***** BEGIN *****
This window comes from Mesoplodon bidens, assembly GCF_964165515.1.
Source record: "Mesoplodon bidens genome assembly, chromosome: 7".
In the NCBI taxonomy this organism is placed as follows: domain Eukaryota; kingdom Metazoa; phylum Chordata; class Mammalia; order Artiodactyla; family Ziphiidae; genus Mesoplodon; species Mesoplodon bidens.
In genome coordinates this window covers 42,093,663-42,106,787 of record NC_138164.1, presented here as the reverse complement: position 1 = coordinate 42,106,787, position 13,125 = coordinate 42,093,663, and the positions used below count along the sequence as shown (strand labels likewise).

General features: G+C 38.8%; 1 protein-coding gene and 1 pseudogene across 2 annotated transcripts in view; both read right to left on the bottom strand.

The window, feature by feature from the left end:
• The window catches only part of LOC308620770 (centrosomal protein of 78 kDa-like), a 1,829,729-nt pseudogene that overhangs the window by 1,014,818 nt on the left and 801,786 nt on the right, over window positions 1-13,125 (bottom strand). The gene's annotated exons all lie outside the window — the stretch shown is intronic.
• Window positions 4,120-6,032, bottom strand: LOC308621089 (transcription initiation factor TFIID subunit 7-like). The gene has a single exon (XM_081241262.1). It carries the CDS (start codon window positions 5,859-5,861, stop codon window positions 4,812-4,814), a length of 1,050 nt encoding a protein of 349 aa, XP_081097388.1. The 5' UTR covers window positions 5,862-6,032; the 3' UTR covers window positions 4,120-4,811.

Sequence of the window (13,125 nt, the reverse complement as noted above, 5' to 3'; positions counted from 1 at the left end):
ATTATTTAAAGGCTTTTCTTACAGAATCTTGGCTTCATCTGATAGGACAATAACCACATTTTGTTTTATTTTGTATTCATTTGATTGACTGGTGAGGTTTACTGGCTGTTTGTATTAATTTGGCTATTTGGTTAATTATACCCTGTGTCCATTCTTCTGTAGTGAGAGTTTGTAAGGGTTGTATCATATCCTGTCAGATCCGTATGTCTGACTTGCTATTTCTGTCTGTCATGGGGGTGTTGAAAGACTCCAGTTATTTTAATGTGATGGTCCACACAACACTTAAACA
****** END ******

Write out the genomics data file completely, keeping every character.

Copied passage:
This window comes from Mesoplodon bidens, assembly GCF_964165515.1.
Source record: "Mesoplodon bidens genome assembly, chromosome: 7".
In the NCBI taxonomy this organism is placed as follows: domain Eukaryota; kingdom Metazoa; phylum Chordata; class Mammalia; order Artiodactyla; family Ziphiidae; genus Mesoplodon; species Mesoplodon bidens.
In genome coordinates this window covers 42,093,663-42,106,787 of record NC_138164.1, presented here as the reverse complement: position 1 = coordinate 42,106,787, position 13,125 = coordinate 42,093,663, and the positions used below count along the sequence as shown (strand labels likewise).

General features: G+C 38.8%; 1 protein-coding gene and 1 pseudogene across 2 annotated transcripts in view; both read right to left on the bottom strand.

The window, feature by feature from the left end:
• The window catches only part of LOC308620770 (centrosomal protein of 78 kDa-like), a 1,829,729-nt pseudogene that overhangs the window by 1,014,818 nt on the left and 801,786 nt on the right, over window positions 1-13,125 (bottom strand). The gene's annotated exons all lie outside the window — the stretch shown is intronic.
• Window positions 4,120-6,032, bottom strand: LOC308621089 (transcription initiation factor TFIID subunit 7-like). The gene has a single exon (XM_081241262.1). It carries the CDS (start codon window positions 5,859-5,861, stop codon window positions 4,812-4,814), a length of 1,050 nt encoding a protein of 349 aa, XP_081097388.1. The 5' UTR covers window positions 5,862-6,032; the 3' UTR covers window positions 4,120-4,811.

Sequence of the window (13,125 nt, the reverse complement as noted above, 5' to 3'; positions counted from 1 at the left end):
ATTATTTAAAGGCTTTTCTTACAGAATCTTGGCTTCATCTGATAGGACAATAACCACATTTTGTTTTATTTTGTATTCATTTGATTGACTGGTGAGGTTTACTGGCTGTTTGTATTAATTTGGCTATTTGGTTAATTATACCCTGTGTCCATTCTTCTGTAGTGAGAGTTTGTAAGGGTTGTATCATATCCTGTCAGATCCGTATGTCTGACTTGCTATTTCTGTCTGTCATGGGGGTGTTGAAAGACTCCAGTTATTTTAATGTGATGGTCCACACAACACTTAAACA